Make this page my home page
  1. Drag the home icon in this panel and drop it onto the "house icon" in the tool bar for the browser

  2. Select "Yes" from the popup window and you're done!

Explaining the rapid escalation of force


November 16, 2005

PrintCommentRegisterBookmarkRSSWhat's This


Gary T. Klugiewicz Klugie's Correctional Corner
with Gary T. Klugiewicz

Tip: Explaining the rapid escalation of force

Officers often find that it was much easier winning the actual "battle" on the street than winning the "war" in court. We need to remember that it is not enough to do the right thing. An officer has to be able to explain why his/her use of force was the right thing to do. To this we often have to "educate" the jury to the realities of the use of force. To do this, an officer needs to be able to "articulate", i.e. explain why their actions were "reasonable."

A great tool for this purpose is to understand what are referred to as "Special Circumstances" in an officer's Threat Assessment Opportunities. These refer to an open-ended list of reasons for what is often referred to as "skipping steps" or "rapid escalation" through an officer force options. In short, things are getting crazy and the normal step-by-step escalation of force isn't going to suffice. Officer Safety requires rapid escalation to top force options.

Here is a partial listing:

1. Your reasonable perception of threat.

Example: A subject is supposed to be armed, is acting suspiciously, has a bulge under his shirt at the waist, and refuses to keep his hands up over his head. It would be a good idea to quickly draw your weapon.

2. Sudden assault.

Example: A subject without warning throws a punch at your face. This is not the time for trying to talk him down. It is time to avoid the punch and to escalate quickly to appropriate empty hand technique, intermediate weapon, or beyond.

3. Your physical positioning.

Example: A subject is fighting with you on the top of a staircase. You need to end the fight now - any way you can before you end up getting thrown down the stairs.

4. Subject's ability to escalate force rapidly.

Example: You are dealing with a domestic disturbance in a home. The husband turns and starts towards his glass encased gun cabinet to get to a firearm. You need to stop him from getting to his guns.

5. Your special knowledge about the subject.

Example: You are dealing with a large, very strong, extremely violent subject who you know has a history of violent confrontations with the police. The subject is starting to lose it again. It is time to escalate quickly to control him before he can attack you.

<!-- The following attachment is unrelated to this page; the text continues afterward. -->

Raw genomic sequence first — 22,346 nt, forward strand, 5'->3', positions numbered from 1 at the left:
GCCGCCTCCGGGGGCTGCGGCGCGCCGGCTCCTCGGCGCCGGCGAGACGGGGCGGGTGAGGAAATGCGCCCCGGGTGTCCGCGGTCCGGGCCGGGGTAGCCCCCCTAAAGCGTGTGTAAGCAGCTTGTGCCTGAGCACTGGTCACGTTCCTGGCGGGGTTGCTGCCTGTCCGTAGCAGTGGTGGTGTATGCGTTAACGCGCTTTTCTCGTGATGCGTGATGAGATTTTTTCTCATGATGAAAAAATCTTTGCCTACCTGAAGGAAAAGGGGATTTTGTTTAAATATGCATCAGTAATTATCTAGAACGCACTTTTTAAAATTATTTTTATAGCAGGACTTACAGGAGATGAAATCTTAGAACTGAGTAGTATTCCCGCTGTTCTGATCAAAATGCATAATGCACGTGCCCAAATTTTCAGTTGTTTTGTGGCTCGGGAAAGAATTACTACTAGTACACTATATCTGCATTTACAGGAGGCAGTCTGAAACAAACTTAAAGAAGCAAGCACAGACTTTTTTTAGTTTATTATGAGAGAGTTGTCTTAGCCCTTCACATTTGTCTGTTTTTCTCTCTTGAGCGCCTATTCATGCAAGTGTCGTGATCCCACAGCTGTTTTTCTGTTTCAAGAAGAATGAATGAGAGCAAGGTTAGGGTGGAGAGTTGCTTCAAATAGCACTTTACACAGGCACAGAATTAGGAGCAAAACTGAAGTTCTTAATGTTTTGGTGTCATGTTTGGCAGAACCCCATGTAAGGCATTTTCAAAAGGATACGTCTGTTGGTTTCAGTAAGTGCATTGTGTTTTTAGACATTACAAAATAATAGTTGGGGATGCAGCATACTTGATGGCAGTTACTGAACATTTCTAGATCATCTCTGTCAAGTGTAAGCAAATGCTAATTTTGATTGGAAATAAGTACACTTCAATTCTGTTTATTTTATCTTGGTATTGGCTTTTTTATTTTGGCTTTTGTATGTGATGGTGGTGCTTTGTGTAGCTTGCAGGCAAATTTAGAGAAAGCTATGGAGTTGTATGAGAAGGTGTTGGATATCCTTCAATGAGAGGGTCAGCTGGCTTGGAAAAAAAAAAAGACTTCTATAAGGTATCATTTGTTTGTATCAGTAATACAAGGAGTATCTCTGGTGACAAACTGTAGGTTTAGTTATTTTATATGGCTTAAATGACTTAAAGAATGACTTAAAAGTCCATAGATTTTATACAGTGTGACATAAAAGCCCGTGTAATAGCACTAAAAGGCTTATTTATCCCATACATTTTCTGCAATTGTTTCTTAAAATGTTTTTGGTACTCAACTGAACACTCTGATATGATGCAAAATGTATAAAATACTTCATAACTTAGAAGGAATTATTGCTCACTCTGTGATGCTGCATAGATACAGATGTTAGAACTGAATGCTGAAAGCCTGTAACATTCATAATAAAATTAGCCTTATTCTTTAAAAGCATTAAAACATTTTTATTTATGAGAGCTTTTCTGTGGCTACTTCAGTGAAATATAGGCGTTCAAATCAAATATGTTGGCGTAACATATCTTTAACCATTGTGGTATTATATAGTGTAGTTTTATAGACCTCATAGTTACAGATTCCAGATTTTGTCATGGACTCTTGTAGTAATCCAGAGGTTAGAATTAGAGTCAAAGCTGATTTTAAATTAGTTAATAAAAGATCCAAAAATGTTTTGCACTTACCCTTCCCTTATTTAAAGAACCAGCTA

6. Your injury or exhaustion.

Example: You have injured you knee and fallen to the ground during a physical confrontation with a subject. Instead of running away, the subject turns back towards you, and moves in for the kill. It's time to end the fight.

7. Other special circumstances.

Example: This isn't a complete list. It grows with time as officers experience other "Special Circumstances" that justify the rapid escalation of force.

 

About the author

Gary T. Klugiewicz is retired from the Milwaukee County Sheriff’s Department where he served three tours of duty "inside the walls" as a Correctional Officer, Deputy, Sergeant, and Captain. Gary has served as a Shift Supervisor, A CERT Team Commander, and a Special Management Team Security Supervisor for mentally ill inmates. Gary has developed defensive tactics training programs for Police, Corrections, Mental Health, and Tactical Teams. He is an instructor trainer for the State of Wisconsin’s correctional Principles of Subject Control (POSC®) Program, the ACMi® Correctional Emergency Response Team (CERT®) Program, the Active Countermeasures (Dynamic Entry Training) Program for SWAT Personnel, and the lead instructor for Verbal Judo's Tactical Communication for the Correctional Professional training program. Contact Gary Klugiewicz





PoliceOne Columnists:

PoliceOne's team of expert writers provides our readers with valuable insight from both on-the-job and classroom experience.

To submit articles or become a columnist click here and include your background/CV and a sample of your writing.

All Columnists

PoliceOne Newsletter

Week-709-July-28-2014
Week-708-July-25-2014
Subscribe Now

Today's Top Stories

Tuesday, July 29, 2014
All of Today's News

Discuss The News

PoliceOne News and Current Events Forum More Forums

Officer Down

All Officer Downs Submit an Officer Down

Featured Columnist

Dr. Laurence Miller
Practical Police Psychology
with Dr. Laurence Miller